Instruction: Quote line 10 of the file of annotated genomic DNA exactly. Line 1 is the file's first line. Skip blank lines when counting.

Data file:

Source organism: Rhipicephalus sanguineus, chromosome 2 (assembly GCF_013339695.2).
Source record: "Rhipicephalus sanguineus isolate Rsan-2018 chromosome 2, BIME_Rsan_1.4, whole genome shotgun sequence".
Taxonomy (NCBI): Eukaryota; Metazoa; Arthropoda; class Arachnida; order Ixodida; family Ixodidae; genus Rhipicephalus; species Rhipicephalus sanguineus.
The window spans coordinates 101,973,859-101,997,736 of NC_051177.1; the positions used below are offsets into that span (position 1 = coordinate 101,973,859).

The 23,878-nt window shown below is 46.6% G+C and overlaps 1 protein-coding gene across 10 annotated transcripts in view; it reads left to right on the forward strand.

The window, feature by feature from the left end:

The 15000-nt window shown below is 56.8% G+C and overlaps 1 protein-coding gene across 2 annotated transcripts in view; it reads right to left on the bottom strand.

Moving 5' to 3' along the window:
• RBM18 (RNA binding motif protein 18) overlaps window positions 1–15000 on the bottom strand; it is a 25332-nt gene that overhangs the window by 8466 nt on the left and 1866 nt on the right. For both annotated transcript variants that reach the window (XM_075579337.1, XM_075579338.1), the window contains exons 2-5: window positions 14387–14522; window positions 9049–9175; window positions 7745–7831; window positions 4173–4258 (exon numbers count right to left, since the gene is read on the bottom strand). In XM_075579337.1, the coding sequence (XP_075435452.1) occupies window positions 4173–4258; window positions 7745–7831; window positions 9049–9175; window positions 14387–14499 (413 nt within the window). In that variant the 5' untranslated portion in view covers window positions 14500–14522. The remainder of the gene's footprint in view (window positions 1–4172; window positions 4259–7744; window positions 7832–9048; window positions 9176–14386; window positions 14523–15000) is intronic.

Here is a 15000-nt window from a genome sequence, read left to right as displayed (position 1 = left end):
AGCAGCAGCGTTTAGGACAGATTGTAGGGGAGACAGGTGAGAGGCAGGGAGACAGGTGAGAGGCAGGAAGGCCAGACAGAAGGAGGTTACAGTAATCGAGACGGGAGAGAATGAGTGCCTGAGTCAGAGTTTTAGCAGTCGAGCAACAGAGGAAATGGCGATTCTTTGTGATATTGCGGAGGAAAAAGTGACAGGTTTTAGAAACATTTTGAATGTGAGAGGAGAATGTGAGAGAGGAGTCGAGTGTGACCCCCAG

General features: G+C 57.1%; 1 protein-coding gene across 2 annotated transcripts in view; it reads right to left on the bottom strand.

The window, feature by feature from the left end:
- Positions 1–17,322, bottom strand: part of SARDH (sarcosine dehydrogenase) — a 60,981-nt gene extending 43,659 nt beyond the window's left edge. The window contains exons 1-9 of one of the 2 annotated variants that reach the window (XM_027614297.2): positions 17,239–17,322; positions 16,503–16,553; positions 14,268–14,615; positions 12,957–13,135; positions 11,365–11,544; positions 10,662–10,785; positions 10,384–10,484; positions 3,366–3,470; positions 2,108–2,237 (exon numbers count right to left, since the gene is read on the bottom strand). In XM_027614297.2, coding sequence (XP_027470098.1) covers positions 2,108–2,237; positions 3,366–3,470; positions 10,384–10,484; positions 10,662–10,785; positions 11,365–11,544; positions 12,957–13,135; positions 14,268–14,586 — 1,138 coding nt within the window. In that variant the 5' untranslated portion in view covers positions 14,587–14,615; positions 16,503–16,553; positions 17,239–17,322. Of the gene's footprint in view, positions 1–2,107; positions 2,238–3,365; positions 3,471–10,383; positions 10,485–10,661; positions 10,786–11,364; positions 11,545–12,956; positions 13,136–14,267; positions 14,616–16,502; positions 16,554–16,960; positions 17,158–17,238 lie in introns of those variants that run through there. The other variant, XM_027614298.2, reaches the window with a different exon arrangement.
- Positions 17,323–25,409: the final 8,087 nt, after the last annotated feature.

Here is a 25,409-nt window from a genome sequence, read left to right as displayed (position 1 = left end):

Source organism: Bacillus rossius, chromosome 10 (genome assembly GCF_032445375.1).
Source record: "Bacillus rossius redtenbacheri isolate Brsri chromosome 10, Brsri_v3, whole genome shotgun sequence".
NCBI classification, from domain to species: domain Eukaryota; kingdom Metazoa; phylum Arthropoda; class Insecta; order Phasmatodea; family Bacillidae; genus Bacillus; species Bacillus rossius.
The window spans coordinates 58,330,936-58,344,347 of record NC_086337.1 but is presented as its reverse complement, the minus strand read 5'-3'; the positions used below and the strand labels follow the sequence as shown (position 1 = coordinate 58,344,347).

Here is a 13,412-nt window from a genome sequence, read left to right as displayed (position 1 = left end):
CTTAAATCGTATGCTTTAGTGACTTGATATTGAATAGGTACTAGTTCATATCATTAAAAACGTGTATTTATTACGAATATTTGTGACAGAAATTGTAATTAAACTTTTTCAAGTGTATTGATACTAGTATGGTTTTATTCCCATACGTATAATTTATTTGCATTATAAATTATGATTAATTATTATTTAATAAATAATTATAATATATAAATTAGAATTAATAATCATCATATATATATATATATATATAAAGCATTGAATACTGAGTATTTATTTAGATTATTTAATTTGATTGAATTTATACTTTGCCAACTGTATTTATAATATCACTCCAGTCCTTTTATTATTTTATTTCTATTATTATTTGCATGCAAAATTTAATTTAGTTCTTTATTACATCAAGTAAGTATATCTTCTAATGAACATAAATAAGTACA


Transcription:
Here is a 15000-nt window from a genome sequence, read left to right as displayed (position 1 = left end):